• Does the patient want to be told the truth about the illness or would the person rather not know?
Choosing the decision maker:
• What does the culture say about who should be the decision maker?
• Should the decision maker be one person or a group of people?
• What does the patient or the family say would help in this situation?
• Are there community resources available to help the patient when he or she is discharged?
Alternative medicine and healers:
• Is the patient going to a healer, herbalist, spiritual healer or other person for help?
• Do you need to call in a healer or someone to pray?
• Does the patient trust Western medicine?
• Does the patient want to receive the medicines or alternative medications that are used in the patient’s country or culture?
• Is the patient taking alternative medications?
• Do I need to tell the doctor the truth about the alternative medications or treatments the patient is receiving outside the doctor’s care? (I would recommend telling the truth so your doctor can keep your loved one safe from any side effects of combining what your loved one is taking and what the doctor is prescribing.)
Culture and healthcare:
• Are there certain things the patient can do or not do to get better because of the rules in the culture?
• Are there certain things the patient can eat or not eat to get better?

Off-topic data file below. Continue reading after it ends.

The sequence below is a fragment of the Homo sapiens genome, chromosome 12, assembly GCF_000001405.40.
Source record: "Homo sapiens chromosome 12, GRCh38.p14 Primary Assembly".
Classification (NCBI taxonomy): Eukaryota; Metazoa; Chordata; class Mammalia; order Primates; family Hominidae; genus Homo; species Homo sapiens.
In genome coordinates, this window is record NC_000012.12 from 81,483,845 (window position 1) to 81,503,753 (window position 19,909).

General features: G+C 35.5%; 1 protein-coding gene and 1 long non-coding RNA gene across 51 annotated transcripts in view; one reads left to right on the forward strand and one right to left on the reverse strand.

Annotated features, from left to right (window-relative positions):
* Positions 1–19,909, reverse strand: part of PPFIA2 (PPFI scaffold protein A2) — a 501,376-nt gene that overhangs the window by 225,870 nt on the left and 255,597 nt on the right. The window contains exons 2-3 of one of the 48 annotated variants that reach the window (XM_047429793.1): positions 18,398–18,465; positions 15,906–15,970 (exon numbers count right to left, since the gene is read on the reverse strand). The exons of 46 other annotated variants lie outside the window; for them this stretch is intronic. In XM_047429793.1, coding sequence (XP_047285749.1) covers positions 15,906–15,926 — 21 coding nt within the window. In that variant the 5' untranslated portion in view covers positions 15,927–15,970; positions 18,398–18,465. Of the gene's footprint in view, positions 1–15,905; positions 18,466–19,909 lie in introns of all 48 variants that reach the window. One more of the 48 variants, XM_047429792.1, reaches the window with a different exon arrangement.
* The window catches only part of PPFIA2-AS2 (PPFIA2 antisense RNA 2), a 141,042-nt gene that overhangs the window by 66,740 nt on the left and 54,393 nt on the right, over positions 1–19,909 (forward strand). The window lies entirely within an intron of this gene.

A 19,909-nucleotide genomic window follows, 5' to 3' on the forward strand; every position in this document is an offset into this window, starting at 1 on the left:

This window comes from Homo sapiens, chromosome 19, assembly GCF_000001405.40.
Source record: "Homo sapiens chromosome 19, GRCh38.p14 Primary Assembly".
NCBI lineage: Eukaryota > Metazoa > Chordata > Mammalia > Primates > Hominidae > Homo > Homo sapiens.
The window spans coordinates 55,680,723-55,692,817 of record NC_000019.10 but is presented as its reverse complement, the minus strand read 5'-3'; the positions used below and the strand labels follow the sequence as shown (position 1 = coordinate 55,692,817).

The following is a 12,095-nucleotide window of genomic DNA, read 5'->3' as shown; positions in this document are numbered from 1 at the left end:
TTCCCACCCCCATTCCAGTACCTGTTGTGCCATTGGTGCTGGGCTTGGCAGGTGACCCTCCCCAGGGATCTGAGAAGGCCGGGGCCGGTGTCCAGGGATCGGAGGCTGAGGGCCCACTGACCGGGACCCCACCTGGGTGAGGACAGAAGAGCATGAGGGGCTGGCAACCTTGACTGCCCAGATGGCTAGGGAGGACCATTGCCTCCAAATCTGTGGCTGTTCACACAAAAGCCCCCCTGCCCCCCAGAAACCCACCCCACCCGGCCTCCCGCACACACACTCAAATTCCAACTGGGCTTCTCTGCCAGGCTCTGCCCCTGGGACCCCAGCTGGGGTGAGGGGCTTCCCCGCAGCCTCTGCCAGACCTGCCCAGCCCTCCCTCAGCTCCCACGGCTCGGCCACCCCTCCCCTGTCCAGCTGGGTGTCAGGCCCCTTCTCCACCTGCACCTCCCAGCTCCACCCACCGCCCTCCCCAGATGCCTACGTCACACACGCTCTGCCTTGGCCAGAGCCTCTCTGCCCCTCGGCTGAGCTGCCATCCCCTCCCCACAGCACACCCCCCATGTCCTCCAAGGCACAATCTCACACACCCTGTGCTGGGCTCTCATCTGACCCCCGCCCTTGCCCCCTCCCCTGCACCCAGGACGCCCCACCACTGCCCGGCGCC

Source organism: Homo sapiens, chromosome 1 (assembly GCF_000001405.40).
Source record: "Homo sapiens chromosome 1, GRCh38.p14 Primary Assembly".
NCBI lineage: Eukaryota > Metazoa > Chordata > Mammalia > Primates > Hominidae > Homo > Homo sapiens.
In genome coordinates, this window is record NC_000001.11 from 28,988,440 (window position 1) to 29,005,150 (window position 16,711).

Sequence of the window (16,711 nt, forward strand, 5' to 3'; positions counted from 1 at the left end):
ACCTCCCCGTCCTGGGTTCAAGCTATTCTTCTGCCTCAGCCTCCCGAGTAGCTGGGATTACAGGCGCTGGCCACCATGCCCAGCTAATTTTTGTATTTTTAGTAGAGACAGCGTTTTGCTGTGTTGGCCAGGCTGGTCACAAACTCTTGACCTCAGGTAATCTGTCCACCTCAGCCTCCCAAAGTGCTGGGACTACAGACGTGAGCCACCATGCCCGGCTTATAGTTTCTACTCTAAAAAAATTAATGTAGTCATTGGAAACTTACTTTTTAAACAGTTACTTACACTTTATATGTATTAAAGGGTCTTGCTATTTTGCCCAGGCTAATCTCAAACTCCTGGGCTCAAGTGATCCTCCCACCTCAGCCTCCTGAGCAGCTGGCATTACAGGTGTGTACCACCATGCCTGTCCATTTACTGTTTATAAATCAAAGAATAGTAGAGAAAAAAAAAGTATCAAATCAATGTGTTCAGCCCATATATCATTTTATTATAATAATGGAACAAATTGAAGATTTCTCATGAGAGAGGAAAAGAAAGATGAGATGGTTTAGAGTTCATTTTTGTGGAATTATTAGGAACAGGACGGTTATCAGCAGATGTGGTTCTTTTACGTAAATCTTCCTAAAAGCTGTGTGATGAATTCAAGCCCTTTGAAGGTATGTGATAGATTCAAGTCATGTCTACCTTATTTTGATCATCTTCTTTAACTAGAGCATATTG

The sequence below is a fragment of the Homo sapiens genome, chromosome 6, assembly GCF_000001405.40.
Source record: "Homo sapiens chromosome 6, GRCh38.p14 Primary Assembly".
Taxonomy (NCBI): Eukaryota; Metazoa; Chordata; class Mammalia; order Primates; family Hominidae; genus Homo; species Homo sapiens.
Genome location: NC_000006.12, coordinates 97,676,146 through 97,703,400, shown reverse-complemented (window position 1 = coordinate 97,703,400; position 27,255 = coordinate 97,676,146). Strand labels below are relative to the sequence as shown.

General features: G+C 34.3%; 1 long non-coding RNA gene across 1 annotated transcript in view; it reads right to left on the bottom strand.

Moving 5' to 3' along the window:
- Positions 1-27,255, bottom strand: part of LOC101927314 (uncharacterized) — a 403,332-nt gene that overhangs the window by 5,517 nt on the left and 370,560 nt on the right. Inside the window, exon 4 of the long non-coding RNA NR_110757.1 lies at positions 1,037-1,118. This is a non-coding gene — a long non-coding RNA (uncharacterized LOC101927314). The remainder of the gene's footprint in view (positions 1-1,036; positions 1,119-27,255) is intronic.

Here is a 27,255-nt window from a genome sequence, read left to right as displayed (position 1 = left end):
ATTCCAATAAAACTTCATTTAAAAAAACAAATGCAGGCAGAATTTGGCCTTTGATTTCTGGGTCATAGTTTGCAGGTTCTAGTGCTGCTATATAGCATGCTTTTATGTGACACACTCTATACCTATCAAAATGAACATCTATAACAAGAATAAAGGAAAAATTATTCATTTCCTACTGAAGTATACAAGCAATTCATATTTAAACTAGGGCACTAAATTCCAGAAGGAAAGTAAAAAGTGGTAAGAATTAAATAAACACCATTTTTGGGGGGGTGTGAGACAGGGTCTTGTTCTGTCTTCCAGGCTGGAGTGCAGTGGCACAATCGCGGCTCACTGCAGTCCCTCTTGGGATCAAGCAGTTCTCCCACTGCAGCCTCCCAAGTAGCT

• Does the patient typically show pain, or does this individual prefer to be brave and accept suffering?
• Are there gender restrictions on who can take care of or touch the patient? If so, what would be okay?
• How would this person want to be shown respect?
• Does this person speak the same language as the healthcare team, or should a trained medical interpreter be used?
• Are the forms and written information available in the patient’s language?
• Can the patient read the forms and the written information about the disease and treatment options?
Culture and death and dying:
• Are there cultural healing or dying rituals that need to be performed?
• After the person’s death, are there rituals that need to be performed or are there certain ways that the body needs to be treated?
The decision maker’s cultural beliefs:
• When I am making decisions for the patient, how does my culture affect my decision making?
• Am I remembering to use the culture of the patient and to not impose my own cultural beliefs?
• What else do I need to understand about this person’s culture so that I can make good decisions?